2 Thessalonians 1:6
After all, it is only right for God to repay with affliction those who afflict you,
Sermons
Manifestation of Solemn InterestR. Finlayson 2 Thessalonians 1:1-12
The Persecutions of the ThessaloniansB.C. Caffin 2 Thessalonians 1:5-7
Rest After SufferingH. W. Beecher.2 Thessalonians 1:6-7
Rest At LastT. Guthrie, D. D.2 Thessalonians 1:6-7
Rest for the TroubledT. Manton, D. D.2 Thessalonians 1:6-7
Rest not for the PresentPercy Anecdotes2 Thessalonians 1:6-7
Rest not on EarthE. Foster.2 Thessalonians 1:6-7
The Craving for RestErasmus.2 Thessalonians 1:6-7
The Thought of Rest2 Thessalonians 1:6-7
The Two Troubles and the TroublersC. Bradley, M. A.2 Thessalonians 1:6-7
The Future Judgment as to its RighteousnessT. Croskery 2 Thessalonians 1:6-10
The Judgment DayW.F. Adeney 2 Thessalonians 1:6-10


The apostle proceeds to set forth the certainty of the Divine judgment as affecting the saints and their persecutors.

I. THE RIGHTEOUSNESS OF THIS JUDGMENT. "Seeing it is a righteous thing with God to recompense affliction to them that afflict you; and to you who are afflicted rest with us."

1. An appeal is made to man's innate sense of justice. A want of this element of justice in human character is regarded as a defect. A right-minded man is indignant at wrong, and delights in the retribution that fails upon wrong doers. This sentiment of justice is but a reflection of Divine character, for we are made in the image of that God who hates sin with "a perfect hatred' (Psalm 139:22).

2. God is "not unrighteous who taketh vengeance" (Romans 3:5), for he has established in his government of the world an inseparable connection between sin and misery. Therefore we may expect to see a Divine retaliation upon transgressors - "affliction to them that afflict you" - the penalty partaking of the very character of the sin. On the other hand, God is not "unrighteous to forget your work of faith and labour of love." The afflicted shall be recompensed with "rest," as well as reward for all their patience.

II. THE TIME OF THE JUDGMENT. "When the Lord Jesus shall be revealed from heaven."

1. There is a day appointed for the judgment of the world; for God "hath appointed a day in which he wilt judge the world in righteousness by that Man whom he hath ordained" (Acts 17:30, 31).

2. The day is that which is to be the manifestation of the Lord from heaven. He is now in heaven, "sitting at the right hand of God" (Acts 7:56); but he shall then come forth in glory to those who "wait for him," to the judgment of the world.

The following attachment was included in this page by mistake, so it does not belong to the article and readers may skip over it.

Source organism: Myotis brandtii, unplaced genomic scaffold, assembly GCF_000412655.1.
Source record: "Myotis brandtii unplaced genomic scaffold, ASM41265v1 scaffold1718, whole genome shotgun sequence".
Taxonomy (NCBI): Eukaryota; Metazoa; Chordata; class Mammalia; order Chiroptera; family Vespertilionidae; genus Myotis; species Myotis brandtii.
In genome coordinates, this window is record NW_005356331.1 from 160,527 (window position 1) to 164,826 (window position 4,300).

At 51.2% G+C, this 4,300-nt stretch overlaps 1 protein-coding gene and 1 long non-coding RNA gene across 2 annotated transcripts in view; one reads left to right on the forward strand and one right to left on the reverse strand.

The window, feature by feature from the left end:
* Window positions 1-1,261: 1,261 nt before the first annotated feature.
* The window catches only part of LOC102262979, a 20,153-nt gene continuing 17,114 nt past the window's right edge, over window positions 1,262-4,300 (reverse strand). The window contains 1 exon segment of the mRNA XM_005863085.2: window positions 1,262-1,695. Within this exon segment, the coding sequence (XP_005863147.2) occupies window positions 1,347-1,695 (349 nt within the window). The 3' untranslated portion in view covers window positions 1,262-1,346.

3. The time of the judgment is unknown to man. The day of the Lord "shall come as a thief in the night."

III. THE SUBORDINATE CIRCUMSTANCES OF THE JUDGMENT.

1. The angelic retinue. "The Lord Jesus shall be revealed from heaven with the angels of his power."

(1) They manifest his power and enhance his glory. They will be with him when he "shall come in glory, and shall sit on the throne of his glory" (Matthew 25:31).

(2) They execute his purposes, whether of wrath or mercy.

(a) They "gather together his elect from the four winds" (Mark 13:27).

(b) They "shall gather out of his kingdom all things that offend, and them that do iniquity, and shall east them into a furnace of fire" (Matthew 13:41, 42).

2. The flaming glory of his manifestation. It shall be "in flaming fire;" not as the instrument of vengeance, but as enhancing the glory of the Divine presence. "Our God shall come, and shall not keep silence: a fire shall devour before him, and it shall be very tempestuous round about him. He shall call to the heavens flora above, and to the earth, that he may judge his people" (Psalm 50:3, 4).

IV. THE RESULTS OF THE JUDGMENT TO THE TWO CLASSES.

1. The class of persecutors. "Those which afflict you."

(1) Wicked men cannot endure the saints. It is with them as with Cain, who slew his brother. Wherefore? "Because his own works were evil, and his brother's righteous" (1 John 3:12).

(2) The cry of the saints rises to heaven against them. "How long, O Lord, holy and true, dost thou not judge and avenge our blood on them that dwell on the earth?" (Revelation 6:10).

(3) The persecutors are of two classes. "Them that know not God, and that obey not the gospel of our Lord Jesus Christ."

(a) The first class refers to Gentile persecutors. "They know not God." Ignorance is their great sin. They had resisted the light of nature.